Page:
One of the three children of Guyanese-born comedian Benny Nightingale and his wife Iris (the couple had another daughter, Rosalind, and a son, Glen), Maxine Nightingale first vocalized with her school band. When Nightingale was aged thirteen she and a friend visited a neighbourhood house where a band called Unisound was rehearsing: Nightingale was asked to sing with the band and resultantly became a member performing extensively on the British cabaret circuit: the manager of a club where Unisound performed arranged for Nightingale to cut a demo which he shopped to Pye Records for whom Nightingale made her first recordings. Despite being overseen by label a&r head Cyril Stapleton, Nightingale's three Pye single releases - issued in June and July 1969 and 26 March 1971 - went unnoticed.In 1969 Nightingale began a tenure of roughly a year and a half in the West End production of Hair
playing a supporting role and understudying the female lead role of Sheila: Nightingale then relocated to Germany, having formed a relationship with an actor from the German production of Hair
whom she had met when he visited the West End production. In Germany, Nightingale continued her stage musical career in Hair
(as Sheila), Jesus Christ Superstar
, and she began a relationship with Minoru Terada Domberger, the director of the German production of Hair
, which led to marriage and a daughter, Langka Veva Domberger, born in 1973.
Nightingale returned to London with her husband and daughter and appeared in the West End production of Savages
, after which she withdrew from professional performing. According to Nightingale, "I started doing session singing. I didn't do a lot but it was easy to go out in the evening when the baby was sleeping." Her vocalizing on the recording of Al Matthews' "Fool" caught the attention of the session's producer Pierre Tubbs, enough that he asked composer J. Vincent Edwards to write a song for her. Edwards, who had worked with Nightingale in the West End production of Hair
, convinced her to record the song, "Right Back Where We Started From", overcoming Nightingale's initial refusal and disinterest in a second attempt at a recording career. She recorded "Right Back Where We Started From" with the understanding it would be issued under a pseudonym. (Nightingale also had to be convinced to take a royalty rather than a onetime $45 session fee.)After being released on United Artists Records (in Nightingale's true name), "Right Back Where We Started From" reached #8 in the UK in the autumn of 1975. It was released in the US early 1976 to enthusiastic reaction, reaching #2 on the Billboard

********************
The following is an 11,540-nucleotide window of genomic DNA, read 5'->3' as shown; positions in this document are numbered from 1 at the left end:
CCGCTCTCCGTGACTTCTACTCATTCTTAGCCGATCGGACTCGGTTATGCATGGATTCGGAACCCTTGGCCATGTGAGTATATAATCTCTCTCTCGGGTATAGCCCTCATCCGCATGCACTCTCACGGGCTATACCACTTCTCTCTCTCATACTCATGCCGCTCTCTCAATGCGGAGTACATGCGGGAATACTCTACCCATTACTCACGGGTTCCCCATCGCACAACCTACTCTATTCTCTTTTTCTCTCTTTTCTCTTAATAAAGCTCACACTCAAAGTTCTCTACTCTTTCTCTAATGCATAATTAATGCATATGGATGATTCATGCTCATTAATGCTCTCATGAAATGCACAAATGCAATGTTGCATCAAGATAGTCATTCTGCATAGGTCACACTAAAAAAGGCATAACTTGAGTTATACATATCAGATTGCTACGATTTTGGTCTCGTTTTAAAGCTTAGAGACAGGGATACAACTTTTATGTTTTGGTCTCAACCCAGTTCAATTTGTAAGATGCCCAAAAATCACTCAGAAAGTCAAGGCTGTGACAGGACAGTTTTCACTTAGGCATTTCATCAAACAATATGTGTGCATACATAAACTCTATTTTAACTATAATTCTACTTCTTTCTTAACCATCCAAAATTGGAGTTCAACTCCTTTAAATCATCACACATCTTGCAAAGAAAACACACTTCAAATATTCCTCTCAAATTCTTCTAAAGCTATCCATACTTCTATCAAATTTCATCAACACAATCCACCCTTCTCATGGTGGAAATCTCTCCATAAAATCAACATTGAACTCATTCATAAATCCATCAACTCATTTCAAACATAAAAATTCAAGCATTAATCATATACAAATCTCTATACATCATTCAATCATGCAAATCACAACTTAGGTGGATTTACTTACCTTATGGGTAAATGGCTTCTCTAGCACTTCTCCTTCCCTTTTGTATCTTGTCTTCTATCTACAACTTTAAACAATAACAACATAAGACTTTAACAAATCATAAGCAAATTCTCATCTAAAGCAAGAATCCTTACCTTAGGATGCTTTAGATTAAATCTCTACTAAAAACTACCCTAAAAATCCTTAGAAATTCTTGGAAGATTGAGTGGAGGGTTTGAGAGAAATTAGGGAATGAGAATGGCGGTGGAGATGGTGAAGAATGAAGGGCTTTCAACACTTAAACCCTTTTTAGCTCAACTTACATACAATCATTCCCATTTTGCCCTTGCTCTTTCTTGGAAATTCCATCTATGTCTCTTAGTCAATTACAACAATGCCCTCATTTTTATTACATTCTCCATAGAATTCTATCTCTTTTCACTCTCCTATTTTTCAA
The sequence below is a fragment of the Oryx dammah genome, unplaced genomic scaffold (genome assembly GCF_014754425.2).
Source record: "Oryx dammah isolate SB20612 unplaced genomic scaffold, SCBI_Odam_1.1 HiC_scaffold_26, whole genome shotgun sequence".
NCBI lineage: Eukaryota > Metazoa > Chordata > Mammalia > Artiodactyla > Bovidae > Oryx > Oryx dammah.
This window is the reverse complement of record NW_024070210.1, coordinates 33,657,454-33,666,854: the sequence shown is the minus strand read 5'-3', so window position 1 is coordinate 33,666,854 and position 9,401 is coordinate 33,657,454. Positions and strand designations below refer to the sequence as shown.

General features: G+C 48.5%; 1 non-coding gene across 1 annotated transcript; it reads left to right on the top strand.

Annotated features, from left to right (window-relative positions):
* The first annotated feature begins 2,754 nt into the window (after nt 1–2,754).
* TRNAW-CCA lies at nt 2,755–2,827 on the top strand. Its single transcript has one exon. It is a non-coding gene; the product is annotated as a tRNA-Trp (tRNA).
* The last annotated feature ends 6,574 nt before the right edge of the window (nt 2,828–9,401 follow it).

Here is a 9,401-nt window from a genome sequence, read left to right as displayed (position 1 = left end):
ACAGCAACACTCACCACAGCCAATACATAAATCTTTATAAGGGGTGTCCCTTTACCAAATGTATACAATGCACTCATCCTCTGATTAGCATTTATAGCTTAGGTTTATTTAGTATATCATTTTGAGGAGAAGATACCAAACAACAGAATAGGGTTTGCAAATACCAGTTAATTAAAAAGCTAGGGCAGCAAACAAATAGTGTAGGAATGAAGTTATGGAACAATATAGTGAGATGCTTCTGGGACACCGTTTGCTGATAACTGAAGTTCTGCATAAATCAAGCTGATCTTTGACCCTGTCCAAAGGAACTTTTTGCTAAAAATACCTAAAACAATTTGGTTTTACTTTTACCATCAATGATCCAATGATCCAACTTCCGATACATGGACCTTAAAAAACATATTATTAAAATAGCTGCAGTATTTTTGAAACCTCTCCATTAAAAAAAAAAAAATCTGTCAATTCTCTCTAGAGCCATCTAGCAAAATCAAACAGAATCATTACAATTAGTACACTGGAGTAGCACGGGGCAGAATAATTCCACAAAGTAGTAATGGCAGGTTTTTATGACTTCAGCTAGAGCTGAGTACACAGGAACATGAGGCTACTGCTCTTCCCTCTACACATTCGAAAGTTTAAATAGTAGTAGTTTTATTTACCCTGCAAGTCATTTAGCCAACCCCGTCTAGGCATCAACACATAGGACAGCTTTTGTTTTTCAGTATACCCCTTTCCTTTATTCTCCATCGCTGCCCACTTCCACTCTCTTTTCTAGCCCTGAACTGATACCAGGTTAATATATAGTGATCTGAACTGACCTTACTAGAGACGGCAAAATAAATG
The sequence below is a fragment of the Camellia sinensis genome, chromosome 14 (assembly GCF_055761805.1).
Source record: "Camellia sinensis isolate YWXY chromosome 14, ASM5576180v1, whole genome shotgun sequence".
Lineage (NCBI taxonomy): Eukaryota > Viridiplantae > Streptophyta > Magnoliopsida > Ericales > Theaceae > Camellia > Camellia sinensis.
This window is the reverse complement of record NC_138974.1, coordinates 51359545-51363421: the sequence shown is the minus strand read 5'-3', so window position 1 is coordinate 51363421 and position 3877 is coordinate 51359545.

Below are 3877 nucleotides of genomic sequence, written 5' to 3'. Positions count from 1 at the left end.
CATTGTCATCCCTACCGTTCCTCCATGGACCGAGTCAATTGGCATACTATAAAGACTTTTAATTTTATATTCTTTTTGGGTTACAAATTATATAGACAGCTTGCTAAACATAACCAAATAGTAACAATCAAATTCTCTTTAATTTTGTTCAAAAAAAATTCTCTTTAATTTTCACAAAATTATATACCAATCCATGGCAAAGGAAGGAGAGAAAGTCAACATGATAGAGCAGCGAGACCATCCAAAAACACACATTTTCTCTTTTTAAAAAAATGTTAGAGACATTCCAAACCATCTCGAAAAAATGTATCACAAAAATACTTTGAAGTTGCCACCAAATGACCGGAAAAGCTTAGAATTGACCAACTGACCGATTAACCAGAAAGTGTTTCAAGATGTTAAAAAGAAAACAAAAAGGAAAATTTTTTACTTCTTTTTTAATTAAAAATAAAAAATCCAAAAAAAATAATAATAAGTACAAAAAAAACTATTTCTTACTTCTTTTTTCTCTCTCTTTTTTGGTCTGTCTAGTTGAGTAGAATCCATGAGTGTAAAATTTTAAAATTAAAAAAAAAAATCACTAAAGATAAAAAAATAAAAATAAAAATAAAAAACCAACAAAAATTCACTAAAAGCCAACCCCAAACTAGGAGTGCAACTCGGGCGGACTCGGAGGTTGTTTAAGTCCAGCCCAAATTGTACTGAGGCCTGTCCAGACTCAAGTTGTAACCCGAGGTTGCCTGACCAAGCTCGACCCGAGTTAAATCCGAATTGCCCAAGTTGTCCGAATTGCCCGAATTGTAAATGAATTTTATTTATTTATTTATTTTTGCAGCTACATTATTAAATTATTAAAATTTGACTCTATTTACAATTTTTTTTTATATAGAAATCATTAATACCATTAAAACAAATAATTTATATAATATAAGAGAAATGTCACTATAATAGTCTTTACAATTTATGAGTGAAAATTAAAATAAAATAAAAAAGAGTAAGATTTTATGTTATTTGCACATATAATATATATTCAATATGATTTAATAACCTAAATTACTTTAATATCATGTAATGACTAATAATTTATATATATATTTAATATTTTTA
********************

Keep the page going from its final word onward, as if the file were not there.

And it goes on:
Hot 100 in May 1976. Nightingale, who had accompanied her husband to his native Japan, was motivated by her single's US success to return to London to complete a Right Back Where We Started From
album. She then proceeded to the US, which has since remained her home base.
Nightingale's only significant hit in the period following the success of "Right Back Where We Started From" was in the UK with "Love Hit Me" the title cut from her second album. Promoted by Nightingale in a TOTP
appearance broadcast 17 March 1977, "Love Hit Me", peaked at #11 on the UK chart dated 9 April 1977.Nightingale's third album Love Lines
was a 1978 release in the UK and Europe with UK single releases "Lead Me On" and "(Bringing Out) The Girl in Me". Both were overlooked despite Nightingale's promotion of the latter in another TOTP
appearance on 8 June 1978. The US release of "Lead Me On" early in 1979 met with a favorable reception, especially in the easy listening market, and the track reached #1 on Billboard's
Easy Listening chart that July; the track gradually accrued enough mainstream pop support to reach #5 on the Hot 100 that September. As with "Right Back Where We Started From", Nightingale was unable to follow-up her US Top Ten success, the subsequent "(Bringing Out) The Girl in Me" marking Nightingale's final Hot 100 appearance with a #73 peak. Lead Me On
is a re-packaged and slightly remixed version of the previous European lp with the addition of a new song, the disco-styled "Hideaway". The songs "Lead Me On" and "Hideaway" were extended for a promo 12-inch record.Nightingale reached the Top 20 on Billboard'
s R&B chart for the first time in 1982 with "Turn to Me", a duet with Jimmy Ruffin. She then dropped out of the pop mainstream, working for some 20 years as a more jazz-orientated live performer. She has reportedly recorded an album of her live performance at B.B. King's Club at Universal Studios Hollywood although it remains unreleased. Since 2000 Nightingale has become active on the retro music circuit, appearing in the 2004 PBS music special Superstars of Seventies Soul: Live
. In February 2008 Nightingale undertook a club tour of Australia.